A 65cm CAT (Flyer)

Almost added this to the trimaran thread - but thought better to keep separate. This thread is the basic foam build of my “FLYER” catamaran which I hope to compare sailing qualities against the trimaran.

  1. Ran out of glass for the tri and remembered to order today - so will give me time to cut/shape foam for the catamaran. Using photos from various web pages, I was able to get a decent side-hull photo and using Adobe I was able to “tile print” and paste together a full size (65cm long) outline of the hull profile. [photo 1-1]

  2. Laid out the lines of side and top view and using my bandsaw quickly cut both blanks of foam to rough shape.

  3. Laid out the top view and also proposed beam locations, and proceded to cut one blank to both top and side general shape. [photo 1-2 and photo 1-3]

  4. Using 80 grit paper, I began to shape one side of one block, with deck and below-waterline curvature. Completed all rough cuts and started shaping to give me an idea of what I wanted hull to look like as I began to shape and round over all the sharp corners. [photo 1-4] - the other side of this hull remains to be shaped.

Update: Hull shaping completed
What started late yesterday evening was completed tonight. The first prototype hull for the “FLYER” catamaran was finished and a few photos taken. Following the lead suggested by Siri in his 65M trimaran build/thread, I elected to shape two foam blocks and will cover with a single layer of glass cloth - more for dent resistance than anything else.

Last night I had one side of the hull completed, and tonight I finished off the opposite side, as well as locating the cross-beam “saddles”. I still need to bevel them a bit in order to allow the hulls to cant a bit when sitting flat on water. Also, while I know where I want my boards located, those also will be canted slightly to match the hull angle. This “should” ??? provide me with a nearly vertical board when the boat is sailing on one hull (if I can keep it there). :scared:

I still need to select the sail winch servo and am trying to find one small enough to fit within the hull without the arm (or drum) sticking above the hull deck (if possible). Because the boat will not be sailed dead-down-wind, I don’t need a lot of sheet travel, and it will probably be uni-rig main only so torque demands will also be minimal. Hoping a micro or park type servo will work.

Photos below show hull ready for the coat of glass.

Photo 2-1: This is a bow/front-quarter side view.
Photo 2-2: Front 3/4 view
Photo 2-3: A full side view of hull with maximum rocker just forward of front beam location.
Photo 2-4: Another view of the shaped reverse angle bow. I left the blue marker on to be able to see the actual front - but before glassing I will probably sand this down to a sharp edge.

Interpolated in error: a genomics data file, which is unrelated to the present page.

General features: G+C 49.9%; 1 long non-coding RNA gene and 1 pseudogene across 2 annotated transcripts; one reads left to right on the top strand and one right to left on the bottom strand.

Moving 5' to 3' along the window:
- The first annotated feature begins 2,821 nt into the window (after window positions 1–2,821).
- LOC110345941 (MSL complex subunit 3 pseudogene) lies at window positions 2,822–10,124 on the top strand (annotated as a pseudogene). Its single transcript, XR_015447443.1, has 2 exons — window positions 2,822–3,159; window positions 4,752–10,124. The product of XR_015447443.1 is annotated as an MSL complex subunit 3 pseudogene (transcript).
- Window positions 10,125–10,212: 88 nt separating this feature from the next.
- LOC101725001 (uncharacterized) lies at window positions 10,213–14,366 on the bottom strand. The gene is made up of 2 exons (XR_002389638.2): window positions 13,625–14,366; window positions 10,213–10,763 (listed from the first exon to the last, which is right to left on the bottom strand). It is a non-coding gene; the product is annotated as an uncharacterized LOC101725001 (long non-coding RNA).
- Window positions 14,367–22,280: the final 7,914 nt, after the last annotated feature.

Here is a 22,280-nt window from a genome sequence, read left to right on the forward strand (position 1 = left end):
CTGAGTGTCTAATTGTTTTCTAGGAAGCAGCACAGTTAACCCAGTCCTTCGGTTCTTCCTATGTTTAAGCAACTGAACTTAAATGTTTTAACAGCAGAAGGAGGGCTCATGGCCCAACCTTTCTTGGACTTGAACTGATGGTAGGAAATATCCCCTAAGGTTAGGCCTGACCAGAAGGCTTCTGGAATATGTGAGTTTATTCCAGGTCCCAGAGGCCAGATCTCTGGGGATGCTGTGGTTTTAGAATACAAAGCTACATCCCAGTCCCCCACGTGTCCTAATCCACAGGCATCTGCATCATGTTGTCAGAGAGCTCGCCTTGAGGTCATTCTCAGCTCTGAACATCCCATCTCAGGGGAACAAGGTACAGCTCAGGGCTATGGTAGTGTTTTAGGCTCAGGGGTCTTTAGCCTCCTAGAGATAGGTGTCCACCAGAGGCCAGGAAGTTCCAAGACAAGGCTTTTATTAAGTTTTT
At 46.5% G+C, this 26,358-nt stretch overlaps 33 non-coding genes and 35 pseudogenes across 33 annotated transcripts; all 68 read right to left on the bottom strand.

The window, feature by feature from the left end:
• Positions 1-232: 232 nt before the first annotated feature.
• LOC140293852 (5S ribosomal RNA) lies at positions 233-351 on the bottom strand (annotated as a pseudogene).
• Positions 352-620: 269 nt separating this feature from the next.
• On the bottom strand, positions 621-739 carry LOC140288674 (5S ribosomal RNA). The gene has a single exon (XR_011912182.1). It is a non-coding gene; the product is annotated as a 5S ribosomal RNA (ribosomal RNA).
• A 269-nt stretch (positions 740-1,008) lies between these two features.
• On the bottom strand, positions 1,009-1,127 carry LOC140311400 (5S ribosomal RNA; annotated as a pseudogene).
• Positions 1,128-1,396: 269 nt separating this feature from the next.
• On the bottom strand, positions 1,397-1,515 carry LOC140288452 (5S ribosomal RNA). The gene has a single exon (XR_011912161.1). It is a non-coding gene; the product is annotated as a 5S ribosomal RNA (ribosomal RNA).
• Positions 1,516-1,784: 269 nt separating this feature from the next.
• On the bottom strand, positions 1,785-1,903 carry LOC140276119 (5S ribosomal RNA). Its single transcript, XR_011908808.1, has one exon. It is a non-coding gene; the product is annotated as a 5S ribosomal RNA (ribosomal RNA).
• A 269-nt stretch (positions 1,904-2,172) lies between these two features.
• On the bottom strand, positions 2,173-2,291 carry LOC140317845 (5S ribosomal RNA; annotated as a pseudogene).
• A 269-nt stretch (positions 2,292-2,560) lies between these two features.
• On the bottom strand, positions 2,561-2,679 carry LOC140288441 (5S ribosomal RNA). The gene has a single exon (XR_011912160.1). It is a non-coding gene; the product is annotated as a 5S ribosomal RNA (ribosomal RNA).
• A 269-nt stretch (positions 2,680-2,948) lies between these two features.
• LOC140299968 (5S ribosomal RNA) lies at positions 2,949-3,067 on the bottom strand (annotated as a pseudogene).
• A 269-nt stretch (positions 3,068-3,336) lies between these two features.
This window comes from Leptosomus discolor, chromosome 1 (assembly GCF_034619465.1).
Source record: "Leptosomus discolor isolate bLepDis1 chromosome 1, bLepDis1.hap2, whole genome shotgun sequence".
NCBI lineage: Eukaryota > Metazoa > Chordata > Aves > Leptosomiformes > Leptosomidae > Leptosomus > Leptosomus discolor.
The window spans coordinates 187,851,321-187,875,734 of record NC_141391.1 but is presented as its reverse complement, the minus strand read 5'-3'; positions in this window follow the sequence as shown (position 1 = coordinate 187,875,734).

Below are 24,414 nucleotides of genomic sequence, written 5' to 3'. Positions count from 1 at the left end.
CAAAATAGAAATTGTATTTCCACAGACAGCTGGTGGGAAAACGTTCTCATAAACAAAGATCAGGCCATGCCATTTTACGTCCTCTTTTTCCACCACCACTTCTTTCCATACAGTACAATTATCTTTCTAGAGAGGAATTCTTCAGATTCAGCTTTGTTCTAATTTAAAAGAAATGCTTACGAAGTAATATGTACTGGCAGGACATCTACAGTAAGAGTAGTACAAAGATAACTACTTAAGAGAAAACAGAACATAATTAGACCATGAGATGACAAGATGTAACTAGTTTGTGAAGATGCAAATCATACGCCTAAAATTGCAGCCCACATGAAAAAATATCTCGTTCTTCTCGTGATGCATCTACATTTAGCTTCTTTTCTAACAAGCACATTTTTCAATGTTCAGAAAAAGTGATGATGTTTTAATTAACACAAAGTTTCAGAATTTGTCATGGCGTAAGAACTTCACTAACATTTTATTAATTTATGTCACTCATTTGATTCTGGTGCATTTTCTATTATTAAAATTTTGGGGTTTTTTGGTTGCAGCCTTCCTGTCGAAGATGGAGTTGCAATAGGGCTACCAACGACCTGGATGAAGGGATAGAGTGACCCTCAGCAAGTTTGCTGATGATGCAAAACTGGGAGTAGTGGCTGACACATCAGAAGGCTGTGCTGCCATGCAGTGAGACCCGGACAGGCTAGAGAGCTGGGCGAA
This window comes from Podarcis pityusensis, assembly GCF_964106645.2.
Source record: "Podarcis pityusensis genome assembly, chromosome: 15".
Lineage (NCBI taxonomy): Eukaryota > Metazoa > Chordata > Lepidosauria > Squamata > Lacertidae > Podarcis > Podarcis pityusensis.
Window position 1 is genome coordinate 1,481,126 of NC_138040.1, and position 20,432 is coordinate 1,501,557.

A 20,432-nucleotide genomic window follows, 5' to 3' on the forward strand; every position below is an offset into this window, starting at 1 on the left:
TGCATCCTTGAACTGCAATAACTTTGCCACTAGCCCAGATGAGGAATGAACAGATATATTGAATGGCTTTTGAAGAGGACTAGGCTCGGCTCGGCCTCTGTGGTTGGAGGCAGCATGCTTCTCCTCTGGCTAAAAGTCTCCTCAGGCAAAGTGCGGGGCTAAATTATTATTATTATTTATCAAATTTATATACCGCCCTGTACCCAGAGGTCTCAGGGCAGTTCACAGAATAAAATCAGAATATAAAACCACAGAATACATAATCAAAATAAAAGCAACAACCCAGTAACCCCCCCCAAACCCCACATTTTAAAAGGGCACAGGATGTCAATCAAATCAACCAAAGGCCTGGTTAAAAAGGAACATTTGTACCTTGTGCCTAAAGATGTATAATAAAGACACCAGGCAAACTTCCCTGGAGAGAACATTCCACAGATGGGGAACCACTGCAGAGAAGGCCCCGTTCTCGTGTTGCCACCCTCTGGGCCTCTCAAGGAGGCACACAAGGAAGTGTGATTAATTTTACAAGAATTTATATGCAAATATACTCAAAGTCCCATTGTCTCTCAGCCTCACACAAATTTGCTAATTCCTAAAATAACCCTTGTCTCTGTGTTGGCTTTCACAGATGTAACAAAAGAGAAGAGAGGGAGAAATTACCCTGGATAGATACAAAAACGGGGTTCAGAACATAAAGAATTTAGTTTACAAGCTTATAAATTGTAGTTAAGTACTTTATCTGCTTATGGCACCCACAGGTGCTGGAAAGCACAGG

A lot of home projects this weekend, so probably won’t get to the other hull foam block until late in the weekend or early next week.

Update 2:
Well, fortunately the weather provided some “rain delays” on household projects this weekend, so I headed for garage and finished up hull #2.

I cut some 3/8 wooden dowels for spacing the hulls, and I think the current hulls are still a bit to far apart. I think I will have to move them together until I find a pleasing look. At the distance in the photos, (16 inch BOA) the platform would resist sideways tipping, but the added width will also interact (negatively) on the ability of both bows to quickly cross the wind when tacking. I believe I will give up “tipping” stability for easier tacking.

Cat looks bow high in photo on carpet floor, but bows should come down closer to water once the middle of the hulls sink “into” the water.

Photos are pretty much self-explaining - with exception of cross beams. I am using 3/8 wood dowel for this prototype - mainly because I have to wait to order 3/8 carbon tubes, and for the time being the added weight isn’t critical. Been engineering a way to set up a mast step to move/adjust mast forward or backwards. Also now need to locate the positions for my boards. Was originally going to cant both boards AND hulls slightly, and decided to install board vertically in hulls, and then adjust/cant the entire hull slightly so top of hull is inwards of bottom of hull. Maybe 7-10 degrees?

Boards will be narrow and thin, but deep and rudders will be a bit oversize to allow for light wind steering and I’ll have to “eat” the added drag. Tonight I want to layout a rough draft on tracing vellum for my sail area. It will mimic the current “A” Class sail profile, high aspect ration, part flat-top and very little (if any) roach. A uni rig, but will set up boat to be able to add a fractional jib if needed, but want to try it as a mainsail only.


FINALLY - pulled it out from storage, blew off the dust, and started in on the solid wing “powerplant”. While I didn’t intend to let it set this long, it is amazing how much time grandchildren can take up. The solid wing will be much as the hulls - hand shaped by eye to “general” dimensions and form. I want to try the wing concept before building a hollow wing from scratch. I am hoping this foam wing will provide me the opportunity to develop hinges, and a method for setting camber depth. Will probably do that similar to a monohull - using outhaul to preset the camber based on general wind conditions. Again, if it works I can always add radio control to that function.